How to Build a Squad Health Check Application with Redis

Squad health checks are crucial for businesses to assess the team chemistry of their workforce. They pave the way for a better working environment by enabling managers to measure cohesion and learn about areas of concern from employees. But to fully reap their benefits, they need to be primed with a database that’s capable of providing instant feedback. 

These apps require responses to be instantaneous, which is why this Launchpad App used Redis to create their very own squad health check application, Feature Creep. With Redis, the efficient transmission of data was seamless, creating a more interconnected system of components that allowed feedback to become immediate. 

The acceleration of efficient data facilitated the development of a squad health check system that could be deployed by workforces of all sizes.

Let’s take a look at how they achieved this. We also have a wide variety of breakthrough apps in our Launchpad for you to get started, regardless of your preferred frameworks and languages. 

  1. What will you build?
  2. What will you need?
  3. Architecture
  4. Getting Started
  5. GraphQL Playground
  6. Backend architecture
  7. Writing data to RedisGears
  8. Writing data to RedisJSON
  9. Writing data to RediSearch
  10. Writing data to RedisTimeSeries
  11. Sending the report to Discord
  12. Conclusion

1. What will you build?

Let’s take a deep dive into how you can build a squad health check system using Redis and sending the report to Discord. We’ll reveal how each component of Redis was deployed by going through each step in chronological order.  

2. What will you need?

Now let’s have a look at the different components you’ll need, their functionality and the steps to take for its implementation:

  • RedisJSON: allows you to store and manipulate JSON documents
  • Redis Streams: manages data consumption
  • RediSearch: provides you with querying, secondary indexing and full text search for Redis
  • RedisGears: allows you to write and execute serverless functions that implement data flows in Redis
  • JavaScript: the most powerful and flexible programming language of the web
  • Discord: a popular instant messaging and digital distribution platform.

3. Architecture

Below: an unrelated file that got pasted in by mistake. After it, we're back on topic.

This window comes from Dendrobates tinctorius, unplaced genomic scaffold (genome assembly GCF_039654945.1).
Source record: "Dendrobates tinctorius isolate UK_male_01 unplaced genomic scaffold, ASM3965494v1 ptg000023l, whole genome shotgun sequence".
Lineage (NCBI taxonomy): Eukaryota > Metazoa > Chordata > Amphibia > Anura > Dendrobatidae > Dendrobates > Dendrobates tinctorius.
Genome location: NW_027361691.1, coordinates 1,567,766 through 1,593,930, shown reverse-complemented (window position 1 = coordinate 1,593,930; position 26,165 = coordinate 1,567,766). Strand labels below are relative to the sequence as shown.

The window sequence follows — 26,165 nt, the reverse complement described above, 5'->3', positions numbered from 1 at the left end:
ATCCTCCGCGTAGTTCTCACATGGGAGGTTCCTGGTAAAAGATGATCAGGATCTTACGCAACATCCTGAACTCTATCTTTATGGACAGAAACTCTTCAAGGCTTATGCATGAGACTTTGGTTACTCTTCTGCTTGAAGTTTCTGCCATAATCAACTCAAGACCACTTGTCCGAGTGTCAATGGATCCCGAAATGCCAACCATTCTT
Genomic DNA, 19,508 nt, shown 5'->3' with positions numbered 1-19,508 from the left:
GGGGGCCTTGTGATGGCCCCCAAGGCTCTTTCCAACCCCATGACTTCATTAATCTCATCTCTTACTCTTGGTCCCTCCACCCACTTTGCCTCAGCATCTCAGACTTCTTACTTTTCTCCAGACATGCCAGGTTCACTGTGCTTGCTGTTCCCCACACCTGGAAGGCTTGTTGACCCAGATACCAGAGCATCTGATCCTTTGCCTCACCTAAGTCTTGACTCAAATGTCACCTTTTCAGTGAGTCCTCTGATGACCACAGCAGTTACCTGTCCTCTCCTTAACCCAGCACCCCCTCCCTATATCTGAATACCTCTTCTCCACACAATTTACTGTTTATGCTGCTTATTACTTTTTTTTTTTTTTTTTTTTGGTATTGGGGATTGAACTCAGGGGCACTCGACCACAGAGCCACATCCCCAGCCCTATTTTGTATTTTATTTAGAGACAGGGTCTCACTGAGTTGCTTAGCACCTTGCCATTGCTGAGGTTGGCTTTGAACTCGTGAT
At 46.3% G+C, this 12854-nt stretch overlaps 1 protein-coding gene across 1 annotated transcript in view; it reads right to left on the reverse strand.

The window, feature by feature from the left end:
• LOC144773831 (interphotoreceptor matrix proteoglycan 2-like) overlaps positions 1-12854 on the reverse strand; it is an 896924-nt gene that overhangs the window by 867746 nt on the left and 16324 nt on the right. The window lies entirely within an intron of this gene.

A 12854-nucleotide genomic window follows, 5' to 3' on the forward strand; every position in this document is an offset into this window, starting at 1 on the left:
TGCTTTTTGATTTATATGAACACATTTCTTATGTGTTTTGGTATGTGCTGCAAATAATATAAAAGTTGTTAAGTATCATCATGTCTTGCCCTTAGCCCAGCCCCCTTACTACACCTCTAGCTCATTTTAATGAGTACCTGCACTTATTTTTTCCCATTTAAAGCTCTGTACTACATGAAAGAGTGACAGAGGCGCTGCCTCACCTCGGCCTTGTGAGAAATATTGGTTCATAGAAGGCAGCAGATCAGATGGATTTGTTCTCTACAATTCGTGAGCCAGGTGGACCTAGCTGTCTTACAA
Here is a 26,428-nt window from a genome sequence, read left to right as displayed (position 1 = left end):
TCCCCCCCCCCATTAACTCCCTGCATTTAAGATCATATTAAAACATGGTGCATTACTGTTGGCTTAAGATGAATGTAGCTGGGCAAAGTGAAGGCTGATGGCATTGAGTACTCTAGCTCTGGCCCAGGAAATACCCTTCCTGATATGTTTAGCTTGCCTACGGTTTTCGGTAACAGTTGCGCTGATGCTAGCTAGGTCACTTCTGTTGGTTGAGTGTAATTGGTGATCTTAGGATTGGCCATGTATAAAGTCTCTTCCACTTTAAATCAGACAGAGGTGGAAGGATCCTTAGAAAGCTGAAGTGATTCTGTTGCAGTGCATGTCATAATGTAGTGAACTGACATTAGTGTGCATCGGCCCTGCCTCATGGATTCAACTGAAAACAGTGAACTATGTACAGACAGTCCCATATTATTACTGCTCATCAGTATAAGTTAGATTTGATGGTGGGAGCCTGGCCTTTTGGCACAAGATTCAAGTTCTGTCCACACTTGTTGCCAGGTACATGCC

Let’s look at the overall architecture and components used for this project.

Health Check Diagram

1.A user registers and logs in to access Feature Creep Dashboard UI. RedisJSON is used in the background to store session details. 

2.The user then creates a ‘squad’ for their team on the dashboard. Details are stored in the form of a JSON document using RedisJSON. They can invite others to join their squad via a link that can be shared through social media or other applications e.g Microsoft Teams, Slack etc. 

Once other members accept, they then have access to the dashboard. In a session, every squad member is going to get asked some questions and they can answer either positive, negative or neutral to those. Users begin with default questions, but can also add their own using RediSearch.  

3. After each session, RedisGears begins the background processing of data. 

4. Redis Streams is then used to handle the incoming data.

5. After background processing, a report is sent to Discord and data is saved to RedisTimeSeries.

4. Getting Started


Cloning the repository

git clone

Bring up the application 

If you don’t require a production-grade set up, we recommend using the Docker compose installation method in development mode. This will allow you to skip deploying the AWS authentication stack. The easiest way to start up the application is to use the following Docker compose file:

In development mode, any calls to the API are automatically authenticated. This means that only 1 user can exist in the database at any time.  Run the below command to boot up all of these containers:

docker-compose -f docker-compose-dev.yml up -d

Doing so will start up Redis along with a container for the server and one for the client. 

For the production environment, authentication will happen through JWTs provided by AWS Cognito. If you want more details on how to set this up, visit the infra/auth folder under the project GITHUB repository. 


Run the below command to bring up the server-side components:

docker-compose up -d 
cd server
npm ci # Use "ci" so it respects the lockfile

# When running "npm start" you will be running in production mode
npm run build && npm start

# When running "npm run dev" you will be running in development mode
npm run dev

The ‘npm ci’ command performs a clean install of all the dependencies of your app. The ‘npm run dev’ command is used to view or run the application worked on while in development mode to see active changes.

Running the tests

# Make sure a redis instance is running